The Guernsey Information Centre
This is one of the most useful tourist information centres I've ever come across. The range of freebie maps and leaflets pretty much preclude having to purchase anything. There's the general map of the island which is complete with all the main attractions highlighted along with all the roadways and the bus routes. There's a walker's map with all the footpaths, major and minor. There's leaflets for the historically-inclined, brochures for the beach bums and for the environmentally conscious there's the green guide.
Here you'll find the island's bus timetables, ferry and boat trip information, assistance with accommodation, advice on things to do and an event booking service. The building is a free WiFi zone and there's also a computer terminal for public use.
In addition to the freebies there's the usual postcards and souvenirs for sale and even a reasonably-priced Bureau de Change.
The office is located on the seafront, about 200 metres to your left as you leave the ferry terminal, and its opening hours vary according to the time of year. In summer it is open Monday to Saturday 9 am to 5 pm Mon to Sat and 9 am to 1 pm Sundays. The excellent website has all the further info you need, as well as PDF links to many of the maps and brochures - Guernsey Info Centre
Not being a boatie I don't know what the system is regarding "Customs" (Duanes) procedures elsewhere in the world but here for visiting sailors it seems to be just a matter of filling in the forms and putting them in this box.
I would assume there are spot checks on arriving craft but otherwise there didn't seem to be much oficialdom around the harbour and marina. In fact there's probably more stringent checks on people arriving in the UK from Guernsey as the Bailwick is not part of the EU.
Exactly What It Says On The Label!
"The Independent Bailiwick"
Saint Peter was one of the Biblical twelve apostles of Christ. Recruited from being a fisherman to become "a fisher of men" he is the patron saint of, amongst others, fishermen, net weavers and shipwrights and so is an appropriate figure for the Channel Island of Guernsey's main town and harbour to be named after.
Despite being closer to France than to England the Channel Islands are administratively what is termed "British Crown Dependencies" which means that whilst loosely allianced with the UK they are not actually part of, nor governed by, Britain.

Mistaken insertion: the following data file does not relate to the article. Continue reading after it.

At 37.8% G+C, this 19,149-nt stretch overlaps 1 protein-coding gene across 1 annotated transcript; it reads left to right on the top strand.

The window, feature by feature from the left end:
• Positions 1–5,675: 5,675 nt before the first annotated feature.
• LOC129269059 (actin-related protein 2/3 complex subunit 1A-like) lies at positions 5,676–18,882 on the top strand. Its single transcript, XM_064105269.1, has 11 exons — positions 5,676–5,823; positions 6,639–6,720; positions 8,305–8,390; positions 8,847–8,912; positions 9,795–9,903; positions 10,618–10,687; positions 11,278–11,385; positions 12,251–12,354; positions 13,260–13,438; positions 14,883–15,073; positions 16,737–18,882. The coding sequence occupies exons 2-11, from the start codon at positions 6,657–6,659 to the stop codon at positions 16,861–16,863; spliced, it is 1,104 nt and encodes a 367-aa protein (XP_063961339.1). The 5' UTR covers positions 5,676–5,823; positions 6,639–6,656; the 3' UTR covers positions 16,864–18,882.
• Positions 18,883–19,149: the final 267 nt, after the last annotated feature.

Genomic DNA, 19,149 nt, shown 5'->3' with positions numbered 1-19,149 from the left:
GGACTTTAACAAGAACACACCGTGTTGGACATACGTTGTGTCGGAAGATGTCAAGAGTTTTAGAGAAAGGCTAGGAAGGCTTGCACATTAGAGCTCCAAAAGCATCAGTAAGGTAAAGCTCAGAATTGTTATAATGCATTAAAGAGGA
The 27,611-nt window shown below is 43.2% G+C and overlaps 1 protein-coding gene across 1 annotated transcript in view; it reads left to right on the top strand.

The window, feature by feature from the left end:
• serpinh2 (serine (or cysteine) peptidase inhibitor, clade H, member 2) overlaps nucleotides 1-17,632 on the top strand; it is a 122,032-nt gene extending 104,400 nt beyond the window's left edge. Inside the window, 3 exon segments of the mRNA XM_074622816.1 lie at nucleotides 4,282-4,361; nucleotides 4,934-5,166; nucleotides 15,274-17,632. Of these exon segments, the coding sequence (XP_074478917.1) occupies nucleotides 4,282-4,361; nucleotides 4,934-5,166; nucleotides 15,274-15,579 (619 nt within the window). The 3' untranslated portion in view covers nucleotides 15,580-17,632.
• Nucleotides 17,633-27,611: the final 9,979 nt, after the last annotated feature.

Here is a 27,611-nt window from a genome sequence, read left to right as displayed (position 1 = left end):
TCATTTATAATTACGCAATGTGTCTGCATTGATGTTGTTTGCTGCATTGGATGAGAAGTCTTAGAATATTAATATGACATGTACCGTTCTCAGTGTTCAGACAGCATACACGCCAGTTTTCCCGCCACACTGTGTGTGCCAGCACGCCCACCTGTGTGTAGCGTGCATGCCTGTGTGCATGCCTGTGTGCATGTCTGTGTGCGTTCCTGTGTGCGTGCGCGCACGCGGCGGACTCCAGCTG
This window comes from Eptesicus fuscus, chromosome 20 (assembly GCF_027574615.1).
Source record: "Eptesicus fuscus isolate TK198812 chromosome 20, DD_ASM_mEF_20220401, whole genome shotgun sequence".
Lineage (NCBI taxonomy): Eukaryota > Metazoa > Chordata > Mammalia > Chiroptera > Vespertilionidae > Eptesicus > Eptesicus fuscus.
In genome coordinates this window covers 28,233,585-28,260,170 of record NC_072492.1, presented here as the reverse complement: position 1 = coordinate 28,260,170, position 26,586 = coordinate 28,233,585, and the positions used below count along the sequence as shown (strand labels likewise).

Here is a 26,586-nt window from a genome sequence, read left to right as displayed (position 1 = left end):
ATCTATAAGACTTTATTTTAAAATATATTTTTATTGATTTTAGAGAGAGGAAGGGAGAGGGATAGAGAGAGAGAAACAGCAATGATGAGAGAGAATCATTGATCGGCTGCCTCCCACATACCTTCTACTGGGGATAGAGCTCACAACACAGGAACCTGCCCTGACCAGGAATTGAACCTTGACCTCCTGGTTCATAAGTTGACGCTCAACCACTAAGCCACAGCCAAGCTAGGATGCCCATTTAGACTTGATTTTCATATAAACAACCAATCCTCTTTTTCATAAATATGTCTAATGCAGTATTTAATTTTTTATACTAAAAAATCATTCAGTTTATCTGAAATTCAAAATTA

The States (or Bailiwick as it is often referred to because it is governed by a Bailiff) of Guernsey comprise the main island and the islands of Sark, Alderney and Herm. Guernsey is self-governing and prints it own currency and stamps. It is not part of the EU but does conform to the European Community customs regulations and seems to be able to cherry pick the bits of EU legislation that are advantageous to its islands.
"Port St Peter Itself"
Guernsey has a unique culture and and its bustling capital of St Peter Port blends the best of both British and French lifestyles and whilst English is the main language the local dialect is a pleasant patois where French and English terms are freely mixed according to the emphasis required.
Thus you have things like the very English-style pub, pictured, which is called "The Thomas de la Rue" whilst just down the road, past Boots the Chemist and Burtons Menswear, is the Boulangerie Victor Hugo with its colouful display of glazed tartines and pains des campagnes.
"And Other Aspects Of Dual Culture!"
For a small town St Peter Port seems quite wealthy but because of low taxation is not an expensive place to visit. Very little is cheap, cheap but rather quality things are affordable - a good restaurant meal will cost half what you would expect to pay on either of the mainlands whilst chic apparell is effectively tax-free.
This latter makes my second favourite pastime a positive pleasure!
St. Peter Port
The rocky Channel Islands spread across 75 square miles of open sea off the Brittany and Normandy coasts. The main islands, Jersey and Guernsey as well as three smaller islands Alderney, Sark and Herm are populated. The rest are tiny uninhabited islets and crags.
Guernsey itself it a small island, there are buses that go around the island and it takes about an hour and a half. St Peter Port is located on the east side of the island. You can stroll around town and the shopping area. There are plently of photo opportunities with their unique architecture and scenery.
Both British pound Sterling and Channel Island pound are accepted. However, If you purchase goods with big British pound bills, make sure you get the change back in British pound. I believe the Channel Island pounds are not accepted anywhere else except the Channel Islands.
Some of the ATMs tell you that their machine only dispends Guernsey Currency.
View from the ocean with the Castle Cornet and the lighthouse in the foreground
Typical street scene.